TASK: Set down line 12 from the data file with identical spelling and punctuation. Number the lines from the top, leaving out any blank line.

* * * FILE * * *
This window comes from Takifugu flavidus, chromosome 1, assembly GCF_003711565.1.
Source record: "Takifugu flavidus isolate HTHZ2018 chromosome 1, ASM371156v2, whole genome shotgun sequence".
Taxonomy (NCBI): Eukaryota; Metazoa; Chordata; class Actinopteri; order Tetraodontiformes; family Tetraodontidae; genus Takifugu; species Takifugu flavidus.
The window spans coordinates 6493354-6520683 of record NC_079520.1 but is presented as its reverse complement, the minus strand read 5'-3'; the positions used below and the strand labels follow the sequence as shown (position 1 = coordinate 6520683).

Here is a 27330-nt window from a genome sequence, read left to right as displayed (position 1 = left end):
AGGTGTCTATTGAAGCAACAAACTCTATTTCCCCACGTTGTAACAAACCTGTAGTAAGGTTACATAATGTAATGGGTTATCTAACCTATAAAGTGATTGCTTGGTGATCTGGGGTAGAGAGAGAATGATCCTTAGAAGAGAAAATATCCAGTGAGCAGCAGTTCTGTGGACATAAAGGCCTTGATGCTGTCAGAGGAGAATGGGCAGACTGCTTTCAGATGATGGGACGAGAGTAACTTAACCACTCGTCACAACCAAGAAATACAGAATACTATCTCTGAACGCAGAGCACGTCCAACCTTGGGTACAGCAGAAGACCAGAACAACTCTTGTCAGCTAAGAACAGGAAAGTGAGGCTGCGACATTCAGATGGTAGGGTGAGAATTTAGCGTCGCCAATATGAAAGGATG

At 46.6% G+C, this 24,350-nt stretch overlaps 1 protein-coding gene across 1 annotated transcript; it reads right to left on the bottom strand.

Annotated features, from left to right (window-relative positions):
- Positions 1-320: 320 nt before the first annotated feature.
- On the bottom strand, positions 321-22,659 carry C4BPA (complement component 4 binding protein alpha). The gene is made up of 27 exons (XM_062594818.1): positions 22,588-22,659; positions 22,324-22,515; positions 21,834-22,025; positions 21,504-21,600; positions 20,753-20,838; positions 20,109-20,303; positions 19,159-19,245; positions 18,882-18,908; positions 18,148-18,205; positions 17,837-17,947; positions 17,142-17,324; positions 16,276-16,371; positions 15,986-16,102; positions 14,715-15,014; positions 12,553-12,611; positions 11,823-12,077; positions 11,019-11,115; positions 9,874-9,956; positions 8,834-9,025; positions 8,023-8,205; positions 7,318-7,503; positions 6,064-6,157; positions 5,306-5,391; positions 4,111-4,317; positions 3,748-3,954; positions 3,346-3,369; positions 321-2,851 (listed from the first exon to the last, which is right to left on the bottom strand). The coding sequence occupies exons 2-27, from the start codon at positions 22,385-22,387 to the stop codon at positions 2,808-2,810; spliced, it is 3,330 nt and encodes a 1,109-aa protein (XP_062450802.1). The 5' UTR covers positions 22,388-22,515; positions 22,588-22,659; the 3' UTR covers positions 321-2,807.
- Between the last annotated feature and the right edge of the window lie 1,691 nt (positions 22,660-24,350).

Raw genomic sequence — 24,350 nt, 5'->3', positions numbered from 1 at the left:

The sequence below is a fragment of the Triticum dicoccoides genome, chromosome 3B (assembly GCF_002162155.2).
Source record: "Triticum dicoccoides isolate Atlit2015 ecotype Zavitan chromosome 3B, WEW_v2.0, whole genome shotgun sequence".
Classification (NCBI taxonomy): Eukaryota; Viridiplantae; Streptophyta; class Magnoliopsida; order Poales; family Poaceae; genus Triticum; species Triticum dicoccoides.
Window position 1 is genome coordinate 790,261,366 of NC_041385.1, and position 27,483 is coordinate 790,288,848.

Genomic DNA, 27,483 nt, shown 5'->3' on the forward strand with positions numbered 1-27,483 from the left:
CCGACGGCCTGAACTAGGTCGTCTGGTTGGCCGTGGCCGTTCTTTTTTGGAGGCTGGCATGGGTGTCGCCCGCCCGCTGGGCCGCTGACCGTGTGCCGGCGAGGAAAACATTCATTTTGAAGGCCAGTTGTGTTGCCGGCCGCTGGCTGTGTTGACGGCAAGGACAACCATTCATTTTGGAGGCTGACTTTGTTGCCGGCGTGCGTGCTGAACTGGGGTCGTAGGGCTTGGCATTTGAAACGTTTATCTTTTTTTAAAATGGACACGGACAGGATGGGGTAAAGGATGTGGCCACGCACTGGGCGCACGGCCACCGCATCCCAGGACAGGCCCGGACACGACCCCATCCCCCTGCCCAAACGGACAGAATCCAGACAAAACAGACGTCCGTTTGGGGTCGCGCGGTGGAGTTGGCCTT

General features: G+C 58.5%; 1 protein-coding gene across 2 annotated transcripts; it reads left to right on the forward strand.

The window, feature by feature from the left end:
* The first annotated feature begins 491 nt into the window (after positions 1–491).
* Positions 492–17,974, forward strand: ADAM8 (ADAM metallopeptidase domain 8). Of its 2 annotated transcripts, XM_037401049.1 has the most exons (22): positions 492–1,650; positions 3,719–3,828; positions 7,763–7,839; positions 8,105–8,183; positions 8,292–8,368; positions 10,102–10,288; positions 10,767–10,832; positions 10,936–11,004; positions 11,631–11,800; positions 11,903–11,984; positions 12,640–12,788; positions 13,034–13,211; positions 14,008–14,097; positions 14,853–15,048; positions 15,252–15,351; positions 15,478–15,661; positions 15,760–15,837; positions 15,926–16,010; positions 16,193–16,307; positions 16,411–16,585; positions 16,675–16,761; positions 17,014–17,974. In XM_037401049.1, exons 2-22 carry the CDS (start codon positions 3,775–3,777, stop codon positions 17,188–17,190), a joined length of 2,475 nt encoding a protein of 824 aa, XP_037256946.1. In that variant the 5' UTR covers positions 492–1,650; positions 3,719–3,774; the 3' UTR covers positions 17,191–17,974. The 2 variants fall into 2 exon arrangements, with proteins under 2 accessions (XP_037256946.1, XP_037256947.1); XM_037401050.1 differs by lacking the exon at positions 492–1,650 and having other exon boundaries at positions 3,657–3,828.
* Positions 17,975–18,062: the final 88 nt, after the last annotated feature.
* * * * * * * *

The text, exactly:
Raw genomic sequence — 24,350 nt, 5'->3', positions numbered from 1 at the left: